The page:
I didn't think we'd still be talking about Tiger Woods, but his tale grows longer.
We've had bigger tabloid stories—Monica Lewinsky, Michael Jackson, Brangelina. We've seen athletes accused or convicted of far worse offenses—Pete Rose, Michael Vick, O.J. Simpson. But I can't recall a personality-driven story which has captivated and divided men as much as this one has.
Men who wouldn't be caught dead reading the National Enquirer can't get enough of the Tiger story. Wall Street traders Tweet about Woods and then complain about bank oversight in the next sentence. Male friends on my Facebook page faced off this weekend when I posed this question: "How many alleged mistresses have to come forward before Accenture and ATT invoke the moral turpitude clauses in their contract with Tiger?"
"There is a sliding scale for depravity based on net worth...leave this to the analysts," wrote one male friend.
"So far as I know, adultery, to say nothing of 'alleged' adultery, is still legal in the People's Republic of the U.S.A.," shot back another. "Why wouldn't his sponsors stick by the world's greatest golfer selling products related to golf and sports? I don't recall such a fuss over pedophile rapist Polanski, or serial adulterer-at-workplace-with-subordinates Letterman. Anyone yapping about CBS 'standing by' their man?"
That was followed by friend #1 writing, "At the crucial moment Letterman showed some moral resolve and owned up to his ethical blunders. Even now, Cheetah Woods blames the media on his...he's got work to do repairing his image...and the image is what the sponsors buy, not his ability."
"It's perfectly acceptable for a boss in the workplace to habitually, routinely have adulterous sex with his subordinates which may intimidate them as long as he makes a joke of it on national TV during his monologue," came the response from male friend #2, "while a professional athlete who has reached the pinnacle of success in his field by doing what he does best, who in effect says 'please leave me alone - this is my business', is the subject of ridicule, denunciation, and accusations of low moral character. What a load of BS."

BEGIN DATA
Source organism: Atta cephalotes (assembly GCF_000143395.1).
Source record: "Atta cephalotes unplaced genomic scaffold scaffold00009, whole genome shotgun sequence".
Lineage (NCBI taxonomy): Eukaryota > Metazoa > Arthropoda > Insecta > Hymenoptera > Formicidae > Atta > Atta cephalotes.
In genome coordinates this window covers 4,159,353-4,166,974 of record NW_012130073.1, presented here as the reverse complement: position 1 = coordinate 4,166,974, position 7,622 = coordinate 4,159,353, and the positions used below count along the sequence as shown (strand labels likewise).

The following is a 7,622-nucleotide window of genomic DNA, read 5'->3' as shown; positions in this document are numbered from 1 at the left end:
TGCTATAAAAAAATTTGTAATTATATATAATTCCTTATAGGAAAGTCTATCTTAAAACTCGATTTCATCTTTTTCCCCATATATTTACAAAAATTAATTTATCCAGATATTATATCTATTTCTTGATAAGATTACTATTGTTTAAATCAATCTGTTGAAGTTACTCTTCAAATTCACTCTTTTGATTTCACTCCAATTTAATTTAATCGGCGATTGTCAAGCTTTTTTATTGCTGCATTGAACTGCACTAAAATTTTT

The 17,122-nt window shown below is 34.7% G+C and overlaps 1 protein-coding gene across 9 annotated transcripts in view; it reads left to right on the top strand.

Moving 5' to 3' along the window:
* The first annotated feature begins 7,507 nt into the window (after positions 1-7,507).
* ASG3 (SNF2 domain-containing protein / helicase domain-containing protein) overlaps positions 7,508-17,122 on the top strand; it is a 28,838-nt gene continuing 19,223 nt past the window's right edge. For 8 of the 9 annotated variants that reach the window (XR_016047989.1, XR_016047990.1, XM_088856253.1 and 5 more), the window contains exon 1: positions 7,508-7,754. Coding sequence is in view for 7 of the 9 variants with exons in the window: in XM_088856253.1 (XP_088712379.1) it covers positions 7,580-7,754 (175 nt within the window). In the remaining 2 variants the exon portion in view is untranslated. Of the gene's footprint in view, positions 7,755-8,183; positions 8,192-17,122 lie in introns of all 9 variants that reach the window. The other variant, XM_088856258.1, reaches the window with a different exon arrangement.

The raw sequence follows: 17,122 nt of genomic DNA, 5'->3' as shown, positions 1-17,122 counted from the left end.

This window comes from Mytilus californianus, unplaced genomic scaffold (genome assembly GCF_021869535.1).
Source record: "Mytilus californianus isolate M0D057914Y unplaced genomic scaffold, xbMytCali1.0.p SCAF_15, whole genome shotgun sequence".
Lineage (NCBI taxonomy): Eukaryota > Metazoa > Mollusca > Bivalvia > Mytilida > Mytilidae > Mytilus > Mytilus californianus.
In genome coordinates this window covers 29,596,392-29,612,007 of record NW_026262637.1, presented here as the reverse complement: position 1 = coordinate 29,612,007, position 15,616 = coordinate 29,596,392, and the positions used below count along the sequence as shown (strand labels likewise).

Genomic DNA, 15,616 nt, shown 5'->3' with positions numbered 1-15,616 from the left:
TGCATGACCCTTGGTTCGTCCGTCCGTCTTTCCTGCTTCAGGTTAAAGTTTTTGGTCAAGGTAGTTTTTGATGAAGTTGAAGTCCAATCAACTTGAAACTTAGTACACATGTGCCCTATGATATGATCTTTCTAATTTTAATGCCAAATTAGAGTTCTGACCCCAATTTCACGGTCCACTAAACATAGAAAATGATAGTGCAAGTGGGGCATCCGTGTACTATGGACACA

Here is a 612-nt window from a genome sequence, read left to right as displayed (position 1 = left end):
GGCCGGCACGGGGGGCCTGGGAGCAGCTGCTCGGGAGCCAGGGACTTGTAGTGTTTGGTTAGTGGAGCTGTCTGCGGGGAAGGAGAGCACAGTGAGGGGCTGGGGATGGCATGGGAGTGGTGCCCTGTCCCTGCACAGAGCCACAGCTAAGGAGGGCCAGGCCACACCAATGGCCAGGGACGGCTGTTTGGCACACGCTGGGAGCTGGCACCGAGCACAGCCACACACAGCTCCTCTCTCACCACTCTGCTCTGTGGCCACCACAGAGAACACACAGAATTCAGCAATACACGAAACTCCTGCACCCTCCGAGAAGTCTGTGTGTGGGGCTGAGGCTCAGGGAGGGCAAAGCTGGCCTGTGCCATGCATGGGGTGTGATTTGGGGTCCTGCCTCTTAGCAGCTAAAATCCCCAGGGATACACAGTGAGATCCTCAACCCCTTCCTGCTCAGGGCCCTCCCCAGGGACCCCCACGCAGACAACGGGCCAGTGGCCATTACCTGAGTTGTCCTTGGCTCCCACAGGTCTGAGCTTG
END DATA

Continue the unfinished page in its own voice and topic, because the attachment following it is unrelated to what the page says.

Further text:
It continued, but you get the picture.
Naturally, late night comics and SNL are using the Woods saga as fodder—including this popular YouTube video turning his alleged voicemail message to an alleged mistress into an R&B song.
But new players are jumping in. Crunch Gear, a gadget Web site catering to a mostly male crowd, released an article called, "So You Cheated, Now What?"
"Tips" include how to fool Caller ID, change your Facebook settings to hide compromising photos of yourself, or avoid GPS tracking devices. Funny business, indeed.
Why this reaction by men to one more fallen hero? Is it because Woods stands alone as the best of the best, and if the allegations are true, how did he ever have the energy to play golf so well?
Are men fascinated because this is golf, which is supposed to be classy, and cocktail hostesses and flapjack waitresses don't generally fall into that category? Is it because he was the man who had everything, but it still wasn't enough? What would Earl say?
Still, somehow, miraculously, men carry on. Yesterday, thanks to a friend, I got passes to Woods' golf tournament in Thousand Oaks. There were posters of Tiger at the entrance, but, once inside, it's as if he didn't exist. On a beautiful course, 18 of golf's best players moved among a gallery intentionally kept small. On the 12th tee, I watched with only three other people as Jim Furyk, Ian Poulter, Stewart Cink, and Lucas Glover teed off just a few feet away. And while a few men here might have wished they could see Tiger, there is another golf draw on the horizon. Camilo Villegas was followed by a group of adoring females from hole to hole. He even shot a double eagle. Tiger who?
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